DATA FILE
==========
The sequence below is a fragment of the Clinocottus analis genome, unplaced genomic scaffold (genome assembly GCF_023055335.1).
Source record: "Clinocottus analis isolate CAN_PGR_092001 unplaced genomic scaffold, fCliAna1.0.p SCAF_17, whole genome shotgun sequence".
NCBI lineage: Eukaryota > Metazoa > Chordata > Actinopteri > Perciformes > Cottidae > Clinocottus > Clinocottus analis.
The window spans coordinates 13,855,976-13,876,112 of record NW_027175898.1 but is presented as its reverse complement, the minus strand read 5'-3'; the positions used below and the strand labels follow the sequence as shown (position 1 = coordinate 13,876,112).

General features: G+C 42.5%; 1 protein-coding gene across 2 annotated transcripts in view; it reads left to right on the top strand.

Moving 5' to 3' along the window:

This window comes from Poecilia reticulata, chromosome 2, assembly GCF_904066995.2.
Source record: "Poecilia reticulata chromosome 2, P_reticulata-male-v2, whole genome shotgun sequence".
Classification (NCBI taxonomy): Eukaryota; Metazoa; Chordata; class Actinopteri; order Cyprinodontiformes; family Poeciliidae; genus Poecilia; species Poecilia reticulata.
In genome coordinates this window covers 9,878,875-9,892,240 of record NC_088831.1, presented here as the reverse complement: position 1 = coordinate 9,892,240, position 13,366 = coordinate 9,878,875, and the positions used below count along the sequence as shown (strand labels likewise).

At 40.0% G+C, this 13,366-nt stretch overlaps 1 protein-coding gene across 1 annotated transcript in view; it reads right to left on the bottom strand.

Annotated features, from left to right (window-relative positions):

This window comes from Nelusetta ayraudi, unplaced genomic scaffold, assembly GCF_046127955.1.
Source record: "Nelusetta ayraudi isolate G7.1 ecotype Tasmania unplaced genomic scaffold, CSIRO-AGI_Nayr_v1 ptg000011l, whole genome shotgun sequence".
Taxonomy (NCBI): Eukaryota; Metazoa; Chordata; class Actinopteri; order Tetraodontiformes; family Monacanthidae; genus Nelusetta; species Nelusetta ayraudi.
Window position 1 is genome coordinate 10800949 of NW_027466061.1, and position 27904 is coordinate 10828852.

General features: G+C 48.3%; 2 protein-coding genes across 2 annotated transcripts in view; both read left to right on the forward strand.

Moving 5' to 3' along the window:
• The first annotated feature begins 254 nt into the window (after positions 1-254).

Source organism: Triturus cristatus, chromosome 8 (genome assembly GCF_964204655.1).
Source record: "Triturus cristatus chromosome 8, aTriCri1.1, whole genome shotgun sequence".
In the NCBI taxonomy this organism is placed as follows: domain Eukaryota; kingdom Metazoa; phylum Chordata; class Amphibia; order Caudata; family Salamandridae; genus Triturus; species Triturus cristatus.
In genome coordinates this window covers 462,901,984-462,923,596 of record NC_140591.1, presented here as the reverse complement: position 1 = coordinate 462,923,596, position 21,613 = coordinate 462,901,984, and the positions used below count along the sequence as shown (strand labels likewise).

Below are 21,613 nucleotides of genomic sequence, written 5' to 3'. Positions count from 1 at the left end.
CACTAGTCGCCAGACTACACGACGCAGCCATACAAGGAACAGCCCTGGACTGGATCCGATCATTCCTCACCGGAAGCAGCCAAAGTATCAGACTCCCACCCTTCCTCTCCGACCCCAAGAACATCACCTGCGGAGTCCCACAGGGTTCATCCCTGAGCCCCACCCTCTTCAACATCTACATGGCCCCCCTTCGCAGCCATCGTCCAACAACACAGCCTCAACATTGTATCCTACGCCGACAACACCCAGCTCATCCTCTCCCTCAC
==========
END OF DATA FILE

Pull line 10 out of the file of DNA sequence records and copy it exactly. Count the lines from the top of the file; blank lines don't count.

In genome coordinates this window covers 9,878,875-9,892,240 of record NC_088831.1, presented here as the reverse complement: position 1 = coordinate 9,892,240, position 13,366 = coordinate 9,878,875, and the positions used below count along the sequence as shown (strand labels likewise).